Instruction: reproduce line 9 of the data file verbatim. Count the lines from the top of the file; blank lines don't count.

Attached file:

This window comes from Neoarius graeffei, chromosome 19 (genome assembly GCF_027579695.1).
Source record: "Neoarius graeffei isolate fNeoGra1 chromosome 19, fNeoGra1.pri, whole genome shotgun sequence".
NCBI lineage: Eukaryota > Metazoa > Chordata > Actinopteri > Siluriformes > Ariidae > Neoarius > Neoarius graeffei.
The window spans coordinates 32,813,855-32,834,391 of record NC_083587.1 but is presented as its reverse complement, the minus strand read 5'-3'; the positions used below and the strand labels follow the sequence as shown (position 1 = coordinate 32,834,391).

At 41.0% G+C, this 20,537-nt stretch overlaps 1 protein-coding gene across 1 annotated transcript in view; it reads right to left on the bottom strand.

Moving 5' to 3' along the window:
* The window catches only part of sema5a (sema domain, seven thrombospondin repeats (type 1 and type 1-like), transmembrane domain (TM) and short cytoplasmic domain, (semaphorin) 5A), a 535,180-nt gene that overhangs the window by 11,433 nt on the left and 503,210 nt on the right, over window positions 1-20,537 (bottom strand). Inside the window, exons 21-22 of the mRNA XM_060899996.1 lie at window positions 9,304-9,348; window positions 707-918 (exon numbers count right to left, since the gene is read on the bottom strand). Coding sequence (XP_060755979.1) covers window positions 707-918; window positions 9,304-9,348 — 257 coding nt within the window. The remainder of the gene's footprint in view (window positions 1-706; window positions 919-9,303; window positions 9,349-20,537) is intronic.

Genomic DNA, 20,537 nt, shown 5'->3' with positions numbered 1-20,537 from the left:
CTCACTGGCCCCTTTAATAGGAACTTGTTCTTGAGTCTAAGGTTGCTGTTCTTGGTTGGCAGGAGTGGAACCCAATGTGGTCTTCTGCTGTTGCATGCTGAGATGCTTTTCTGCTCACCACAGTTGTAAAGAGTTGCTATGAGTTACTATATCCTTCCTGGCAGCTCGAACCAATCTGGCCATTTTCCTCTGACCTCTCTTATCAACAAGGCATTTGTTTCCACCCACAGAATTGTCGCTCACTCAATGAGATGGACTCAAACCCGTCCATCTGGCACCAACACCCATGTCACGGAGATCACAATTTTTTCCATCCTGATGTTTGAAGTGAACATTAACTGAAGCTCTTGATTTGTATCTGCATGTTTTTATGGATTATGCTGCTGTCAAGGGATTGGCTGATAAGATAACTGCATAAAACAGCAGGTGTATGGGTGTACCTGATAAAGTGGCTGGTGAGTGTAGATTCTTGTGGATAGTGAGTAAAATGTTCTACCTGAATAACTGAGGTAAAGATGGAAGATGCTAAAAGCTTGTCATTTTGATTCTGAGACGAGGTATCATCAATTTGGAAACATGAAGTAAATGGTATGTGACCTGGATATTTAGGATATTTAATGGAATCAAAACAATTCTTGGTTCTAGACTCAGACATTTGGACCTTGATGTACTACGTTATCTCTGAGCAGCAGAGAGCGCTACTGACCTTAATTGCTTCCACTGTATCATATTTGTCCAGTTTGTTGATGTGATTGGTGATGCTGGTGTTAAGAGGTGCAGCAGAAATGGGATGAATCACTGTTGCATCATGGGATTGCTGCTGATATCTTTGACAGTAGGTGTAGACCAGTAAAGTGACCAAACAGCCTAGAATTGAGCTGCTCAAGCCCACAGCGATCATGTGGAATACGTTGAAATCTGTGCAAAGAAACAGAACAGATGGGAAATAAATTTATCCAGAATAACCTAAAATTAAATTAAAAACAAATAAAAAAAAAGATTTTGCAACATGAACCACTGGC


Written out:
CTCACTGGCCCCTTTAATAGGAACTTGTTCTTGAGTCTAAGGTTGCTGTTCTTGGTTGGCAGGAGTGGAACCCAATGTGGTCTTCTGCTGTTGCATGCTGAGATGCTTTTCTGCTCACCACAGTTGTAAAGAGTTGCTATGAGTTACTATATCCTTCCTGGCAGCTCGAACCAATCTGGCCATTTTCCTCTGACCTCTCTTATCAACAAGGCATTTGTTTCCACCCACAGAATTGTCGCTCACTCAATGAGATGGACTCAAACCCGTCCATCTGGCACCAACACCCATGTCACGGAGATCACAATTTTTTCCATCCTGATGTTTGAAGTGAACATTAACTGAAGCTCTTGATTTGTATCTGCATGTTTTTATGGATTATGCTGCTGTCAAGGGATTGGCTGATAAGATAACTGCATAAAACAGCAGGTGTATGGGTGTACCTGATAAAGTGGCTGGTGAGTGTAGATTCTTGTGGATAGTGAGTAAAATGTTCTACCTGAATAACTGAGGTAAAGATGGAAGATGCTAAAAGCTTGTCATTTTGATTCTGAGACGAGGTATCATCAATTTGGAAACATGAAGTAAATGGTATGTGACCTGGATATTTAGGATATTTAATGGAATCAAAACAATTCTTGGTTCTAGACTCAGACATTTGGACCTTGATGTACTACGTTATCTCTGAGCAGCAGAGAGCGCTACTGACCTTAATTGCTTCCACTGTATCATATTTGTCCAGTTTGTTGATGTGATTGGTGATGCTGGTGTTAAGAGGTGCAGCAGAAATGGGATGAATCACTGTTGCATCATGGGATTGCTGCTGATATCTTTGACAGTAGGTGTAGACCAGTAAAGTGACCAAACAGCCTAGAATTGAGCTGCTCAAGCCCACAGCGATCATGTGGAATACGTTGAAATCTGTGCAAAGAAACAGAACAGATGGGAAATAAATTTATCCAGAATAACCTAAAATTAAATTAAAAACAAATAAAAAAAAAGATTTTGCAACATGAACCACTGGC